Stenheim Alumine FIVE and CH Precision Demo Event at Element Acoustics

Sometimes I forget how passionate music lovers are when it comes to their high-fidelity predilections. But, all one has to do to be reminded is attend an audiophile-oriented demo event in their home town.

Not only is it evident in the attendees, it becomes overwhelming clear as one listens to the manufacturer or distributor supporting the demo.

A case in point was the Stenheim Alumine FIVE and CH Precision Demo Event at Element Acoustics held recently in Vancouver, British Columbia.

Edward Ku.

Hosted by Edward Ku, owner of Element Acoustics, and fronted with Stenheim CEO Jean-Pascal Panchard, and DVL Audio’s David Chan and Lawrence Lock, all the speakers spoke at length about the importance of music first.

Jean-Pascal Panchard.

Panchard and Chan in particular noting that despite the jewel-like sophistication of the hardware on hand, it’s only use was as a slave to the music being played; a point of view I heartily endorse.

Lawrence Lock (left) and David Chan.

The demo was host to more than 40 invited attendees and featured a stunning display of Swiss state-of-the-art hi-fi in the form of a pair of Stenheim Alumine FIVE loudspeakers flanking large racks stacked deep with the latest electronics from CH Precision, a Thales turntable/tonearm combo and a Benz Micro cartridge. Thus, the most democratic country in the world was amply represented with only US-made Nordost cables (Valhalla 2 throughout) allowed to intercede with this Swiss mix.

Separate static displays featured Nagra and darTZeel electronics with Stenheim loudspeakers.

Invitees mingled and sampled excellent food and beverages inside the large listening space which was tile-floored and glassed-in, and on the ground floor of the same building as Rutherford Audio, but thanks to an ample rug laid down between and directly in front of the main demo system, audible reflections were kept to a minimum. The entire list of system components is long and can be found at the end of this article, so I’ll only touch on the sound of the curated components which made up this holistic reproduction chain, which in a few words was neutral, instructive to the recording, scaled to the life-sized and presented without fatigue.

One of the points Panchard was clear about in his discussion of the design ethos behind the development of the FIVEs was chassis/enclosure colorations and Stenheim’s dedication to eliminating them. An approach that speaker manufacturers seem to either embrace or reject. Resonance is something I feel cabinets can be designed to work beautifully with, especially in the timbral reproduction of wood-bodied instruments, but there are many who disagree and want only the pistonic movement of a driver to translate any instruments sonic language, keeping the cabinets as close to inert as possible. As in all high-fidelity endeavours YMMV.

Having lived with a number of CH Precison electronics previously (M1 power amplifier, L1 preamplifier and I1 integrated amplifier) I feel comfortable saying I’m familiar with the atomic-level accuracy of their sound, but this system was certainly designed to ramp-up scale and authority from what I was previously used to. Purity of tone, consistency of harmonics, exquisite micro/macro dynamics all flowed freely through the Stenheims and with all the texture and human inflection I’ve come to expect from the most expertly-curated systems.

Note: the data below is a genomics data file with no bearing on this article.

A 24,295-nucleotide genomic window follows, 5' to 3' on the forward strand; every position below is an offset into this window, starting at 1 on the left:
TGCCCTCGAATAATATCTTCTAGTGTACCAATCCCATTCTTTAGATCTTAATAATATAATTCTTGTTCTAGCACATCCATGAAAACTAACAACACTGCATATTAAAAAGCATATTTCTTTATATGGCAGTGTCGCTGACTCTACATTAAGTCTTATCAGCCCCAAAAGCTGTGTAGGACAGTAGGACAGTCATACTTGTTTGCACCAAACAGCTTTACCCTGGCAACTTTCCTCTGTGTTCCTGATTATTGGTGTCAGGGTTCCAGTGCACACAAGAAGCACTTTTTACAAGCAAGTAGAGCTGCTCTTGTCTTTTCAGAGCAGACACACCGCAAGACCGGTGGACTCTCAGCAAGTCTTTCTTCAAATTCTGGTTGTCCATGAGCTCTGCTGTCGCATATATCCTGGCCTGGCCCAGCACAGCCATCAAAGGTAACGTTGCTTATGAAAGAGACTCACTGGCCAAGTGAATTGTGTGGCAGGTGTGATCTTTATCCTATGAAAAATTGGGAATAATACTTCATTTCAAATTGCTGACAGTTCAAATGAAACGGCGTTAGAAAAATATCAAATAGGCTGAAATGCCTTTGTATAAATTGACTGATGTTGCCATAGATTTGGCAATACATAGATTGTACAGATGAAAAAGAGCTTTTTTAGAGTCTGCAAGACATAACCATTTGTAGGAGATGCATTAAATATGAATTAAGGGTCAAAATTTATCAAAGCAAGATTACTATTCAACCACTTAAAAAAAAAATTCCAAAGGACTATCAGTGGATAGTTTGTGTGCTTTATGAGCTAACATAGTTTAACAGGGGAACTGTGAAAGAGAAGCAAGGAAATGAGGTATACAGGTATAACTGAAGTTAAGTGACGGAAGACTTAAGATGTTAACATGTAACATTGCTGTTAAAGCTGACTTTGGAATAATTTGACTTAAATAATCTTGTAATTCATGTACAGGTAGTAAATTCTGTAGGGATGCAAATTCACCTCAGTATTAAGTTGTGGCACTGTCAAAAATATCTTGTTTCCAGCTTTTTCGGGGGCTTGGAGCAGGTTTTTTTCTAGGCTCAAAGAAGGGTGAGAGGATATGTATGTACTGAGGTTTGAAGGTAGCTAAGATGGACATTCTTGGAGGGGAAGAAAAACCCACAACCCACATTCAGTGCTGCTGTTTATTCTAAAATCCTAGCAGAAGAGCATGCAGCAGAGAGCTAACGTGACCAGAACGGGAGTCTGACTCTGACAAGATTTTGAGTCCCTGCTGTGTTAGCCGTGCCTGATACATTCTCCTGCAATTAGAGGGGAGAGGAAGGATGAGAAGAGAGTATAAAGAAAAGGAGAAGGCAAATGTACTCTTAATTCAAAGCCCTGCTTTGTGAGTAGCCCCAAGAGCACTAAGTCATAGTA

The playlist chosen for the event was varied and featured high-resolution solo piano pieces, jazz and light-classical CDs and an exquisite 180-gram pressing This Could Be The One of Canadian jazz vocalist Karin Plato courtesy of Ku’s all-Canadian Arioso Music distribution and production company which is overseen with help from Vancouver Brock House Orchestra conductor Jeffrey Tseng. Of the album, Ku said “I made this vinyl record hoping to have audiences around the world hear Canada sing. We have so many talented independent artists. Hence, we had everything in this record ‘made in Canada,’ from the artist, the band, the recording, mixing, pressing, and testing. It’s all done in Canada.”

This was an afternoon as much about appreciating music as it was about appreciating the gear that makes listening to the music possible and to me, that’s what this hobby should always strive to retain balance with; that as much as hi-fi equipment drives this industry, it’s the music that all that hardware is in service to.

Featured system:

  • Stenheim Alumine FIVE: $76,900 CAD
  • CH Precision D1 transport: $38,000 USD
  • CH Precision C1 DAC: $32,000 USD
  • CH Precision T1 clock: $24,700 USD
  • CH Precision X1 external power supply: $20,500 USD
  • CH Precision P1 phono stage: $31,000 USD
  • CH Precision L1 preamplifier: $34,500 USD
  • CH Precision A1.5 mono (x 2): $39,000 USD
  • Thales TTT Compact II turntable: $14,850 USD
  • Thales Simplicity II tonearm: $9,450 USD
  • Benz Micro Gullwing SHR: $3,570 CAD

All cables were Nordost Valhalla 2.

Element Acoustics

grantray's picture

I've heard almost that exact combo from the above photo at Tone of Music in SF, and it's shockingly good. He was powering the Stenheim TWOs with a pair of mono'd Classic Amps and the HD preamp. It was the first time I'd heard a solid state based system with a level of musicality, clarity, depth and color that I'd happily give up my SET/horn system to have. Lotto money allowing, of course.

barfle's picture

I remember reading the question “Do you buy music to make your equipment sound good, or buy equipment to make your music sound good?”

I hope it’s the latter, but the toys are all fun.